In any case, I expect the Russians to attempt another push in Poland, which is largely defended by a long line of single low quality units. The one thing I made sure to do is reinforce the two edges of the Polish pocket, to (try to) force the enemy to go around them through the area of least resistance. Konigsberg and Lemberg at this point have very strong perimeters, and I don't expect big gains for the Russians in those areas.
Serbia remains quiet. There ends up being no movement or combat this turn. Did they forget there was a war on?
The British unit is waiting very patiently for the reticent Greeks to join the fight.
Not much to say here. The French advance into the hexes in the north that the Germans hastily abandoned, and otherwise set their defenses as best they can. Curiously, the hex to the south west of Rhiems is left open. That gets me to thinking what the consequences of sending a couple of 5-7-4s into that hole would be. If the weather turns out to be clear next turn, they could penetrate two hexes. And here I was last turn musing about cutting the French line in half over the course of months!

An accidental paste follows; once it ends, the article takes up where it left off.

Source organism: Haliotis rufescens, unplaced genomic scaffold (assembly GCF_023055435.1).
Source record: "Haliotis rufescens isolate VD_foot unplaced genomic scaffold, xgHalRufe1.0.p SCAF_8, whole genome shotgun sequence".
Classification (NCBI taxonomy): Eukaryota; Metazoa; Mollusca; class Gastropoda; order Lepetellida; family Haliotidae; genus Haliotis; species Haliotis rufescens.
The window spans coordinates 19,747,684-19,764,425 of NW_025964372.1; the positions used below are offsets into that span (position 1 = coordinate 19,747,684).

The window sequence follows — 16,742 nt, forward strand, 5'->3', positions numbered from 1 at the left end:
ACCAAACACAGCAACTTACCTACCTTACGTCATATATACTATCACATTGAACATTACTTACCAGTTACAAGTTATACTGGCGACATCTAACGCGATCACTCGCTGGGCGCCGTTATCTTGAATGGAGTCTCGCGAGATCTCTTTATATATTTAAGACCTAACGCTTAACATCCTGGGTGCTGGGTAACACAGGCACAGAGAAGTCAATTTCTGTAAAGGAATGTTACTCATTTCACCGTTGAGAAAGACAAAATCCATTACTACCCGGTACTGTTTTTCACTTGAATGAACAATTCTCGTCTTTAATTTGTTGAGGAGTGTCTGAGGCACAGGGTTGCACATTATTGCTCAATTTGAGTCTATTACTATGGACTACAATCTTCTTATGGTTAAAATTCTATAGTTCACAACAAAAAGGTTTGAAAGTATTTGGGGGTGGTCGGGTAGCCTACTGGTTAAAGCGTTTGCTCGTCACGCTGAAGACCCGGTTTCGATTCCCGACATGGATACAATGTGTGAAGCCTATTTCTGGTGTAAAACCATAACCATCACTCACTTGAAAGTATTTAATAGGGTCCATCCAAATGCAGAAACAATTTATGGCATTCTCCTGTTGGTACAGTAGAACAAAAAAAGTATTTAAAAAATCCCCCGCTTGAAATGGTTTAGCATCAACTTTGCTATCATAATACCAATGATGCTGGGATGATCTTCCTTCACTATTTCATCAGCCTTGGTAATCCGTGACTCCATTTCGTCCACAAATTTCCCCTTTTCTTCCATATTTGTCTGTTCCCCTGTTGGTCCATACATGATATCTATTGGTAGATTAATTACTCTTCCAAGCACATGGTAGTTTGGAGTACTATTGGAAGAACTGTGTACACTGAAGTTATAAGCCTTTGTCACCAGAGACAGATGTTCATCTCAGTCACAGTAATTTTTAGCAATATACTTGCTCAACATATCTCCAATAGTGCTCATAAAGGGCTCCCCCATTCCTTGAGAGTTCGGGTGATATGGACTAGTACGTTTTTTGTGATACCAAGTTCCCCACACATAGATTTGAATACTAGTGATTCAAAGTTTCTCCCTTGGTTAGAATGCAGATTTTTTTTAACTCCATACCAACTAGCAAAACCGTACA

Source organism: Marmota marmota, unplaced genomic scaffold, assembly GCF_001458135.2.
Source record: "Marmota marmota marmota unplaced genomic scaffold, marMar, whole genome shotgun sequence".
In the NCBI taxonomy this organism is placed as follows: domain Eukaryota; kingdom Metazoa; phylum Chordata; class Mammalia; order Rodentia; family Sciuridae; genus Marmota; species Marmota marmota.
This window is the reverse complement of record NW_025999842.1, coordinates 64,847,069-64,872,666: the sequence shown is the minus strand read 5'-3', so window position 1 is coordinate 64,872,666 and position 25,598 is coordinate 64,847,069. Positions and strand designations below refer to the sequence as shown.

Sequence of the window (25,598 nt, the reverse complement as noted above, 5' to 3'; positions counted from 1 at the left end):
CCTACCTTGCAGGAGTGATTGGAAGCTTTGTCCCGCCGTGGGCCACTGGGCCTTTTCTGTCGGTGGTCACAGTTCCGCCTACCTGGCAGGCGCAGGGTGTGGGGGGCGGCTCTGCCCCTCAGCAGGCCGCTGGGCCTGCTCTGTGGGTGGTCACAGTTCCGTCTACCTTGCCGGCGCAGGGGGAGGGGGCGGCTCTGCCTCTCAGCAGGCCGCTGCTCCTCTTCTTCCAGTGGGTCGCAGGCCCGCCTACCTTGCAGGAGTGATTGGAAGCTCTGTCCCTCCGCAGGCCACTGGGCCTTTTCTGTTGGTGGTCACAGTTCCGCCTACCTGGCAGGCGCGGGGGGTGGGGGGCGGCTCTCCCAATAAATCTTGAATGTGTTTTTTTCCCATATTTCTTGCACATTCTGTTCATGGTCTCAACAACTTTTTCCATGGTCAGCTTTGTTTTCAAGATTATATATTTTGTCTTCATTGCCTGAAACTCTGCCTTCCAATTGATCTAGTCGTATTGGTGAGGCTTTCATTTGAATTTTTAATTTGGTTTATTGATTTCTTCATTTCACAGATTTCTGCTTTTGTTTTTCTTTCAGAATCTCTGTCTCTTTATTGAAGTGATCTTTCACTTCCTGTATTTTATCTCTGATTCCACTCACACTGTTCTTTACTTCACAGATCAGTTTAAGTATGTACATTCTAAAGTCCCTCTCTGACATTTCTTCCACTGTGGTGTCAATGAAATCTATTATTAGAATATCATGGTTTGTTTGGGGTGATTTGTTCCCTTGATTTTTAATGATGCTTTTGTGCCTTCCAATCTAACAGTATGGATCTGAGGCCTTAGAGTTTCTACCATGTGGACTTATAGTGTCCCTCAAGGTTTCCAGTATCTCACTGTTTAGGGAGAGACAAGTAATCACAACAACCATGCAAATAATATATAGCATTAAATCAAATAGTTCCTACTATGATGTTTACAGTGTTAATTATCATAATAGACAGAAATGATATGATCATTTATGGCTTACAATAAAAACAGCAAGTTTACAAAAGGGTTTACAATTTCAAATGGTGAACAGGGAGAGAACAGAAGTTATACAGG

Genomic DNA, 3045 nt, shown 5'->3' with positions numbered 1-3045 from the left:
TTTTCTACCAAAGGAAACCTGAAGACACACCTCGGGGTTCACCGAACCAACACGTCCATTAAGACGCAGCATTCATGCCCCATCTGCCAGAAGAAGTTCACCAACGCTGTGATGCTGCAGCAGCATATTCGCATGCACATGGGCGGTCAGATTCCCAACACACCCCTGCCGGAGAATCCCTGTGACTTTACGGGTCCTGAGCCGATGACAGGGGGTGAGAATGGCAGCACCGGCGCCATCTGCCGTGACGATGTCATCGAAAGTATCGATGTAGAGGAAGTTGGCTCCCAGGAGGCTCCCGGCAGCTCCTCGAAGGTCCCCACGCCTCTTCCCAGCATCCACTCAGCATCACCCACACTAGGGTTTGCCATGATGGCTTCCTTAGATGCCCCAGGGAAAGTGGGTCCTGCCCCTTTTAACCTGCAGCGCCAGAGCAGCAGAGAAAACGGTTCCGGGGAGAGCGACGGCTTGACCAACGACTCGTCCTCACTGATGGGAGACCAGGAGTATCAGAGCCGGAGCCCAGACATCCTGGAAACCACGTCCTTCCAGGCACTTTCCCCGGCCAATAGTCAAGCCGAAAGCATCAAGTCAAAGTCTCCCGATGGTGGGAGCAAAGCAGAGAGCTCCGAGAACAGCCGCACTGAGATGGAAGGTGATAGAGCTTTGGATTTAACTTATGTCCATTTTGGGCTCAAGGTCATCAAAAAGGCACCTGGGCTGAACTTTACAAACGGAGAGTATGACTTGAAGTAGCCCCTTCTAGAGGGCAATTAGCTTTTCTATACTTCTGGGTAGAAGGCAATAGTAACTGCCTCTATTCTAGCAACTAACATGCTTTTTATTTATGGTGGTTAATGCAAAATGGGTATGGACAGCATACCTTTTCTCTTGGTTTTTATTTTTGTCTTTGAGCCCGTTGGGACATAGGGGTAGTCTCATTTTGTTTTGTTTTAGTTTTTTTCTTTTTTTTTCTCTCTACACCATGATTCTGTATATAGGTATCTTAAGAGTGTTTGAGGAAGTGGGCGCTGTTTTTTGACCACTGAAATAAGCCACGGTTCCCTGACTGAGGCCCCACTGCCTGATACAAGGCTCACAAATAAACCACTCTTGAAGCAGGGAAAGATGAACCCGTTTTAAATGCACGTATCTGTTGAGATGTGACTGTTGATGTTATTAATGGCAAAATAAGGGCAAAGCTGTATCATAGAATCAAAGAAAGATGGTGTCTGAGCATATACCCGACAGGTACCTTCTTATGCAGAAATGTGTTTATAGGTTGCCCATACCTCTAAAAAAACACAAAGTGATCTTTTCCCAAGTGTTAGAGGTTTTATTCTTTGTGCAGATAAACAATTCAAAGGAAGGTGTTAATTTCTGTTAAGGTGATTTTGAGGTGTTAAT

The Russians seem to ready themselves for another crack at pushing through Poland. Nothing much seems to be planned against Austria, as there is no movement to make big stacks against the Austrian corner hexes, which the Russians could attack from three hexes from.
I do notice that the majority of the Russian artillery is in the center, with enough to the east of East Prussia for a DRM bonus if massed together, but only one unit against Austria. Especially with trenches, the lack of artillery would make it difficult to make any progress against the Austrian defenses. So the plan is most likely to attack in the center.
The only attacks made by the TE are by the Russians.
A small attack is made against the unentrenched stack of Germans next to Konigsberg, taking advantage of the artillery DRM bonus with no defensive bonuses. However, there are not enough Russian factors involved to make much of an attack, and the result is each side have a single unit retreat.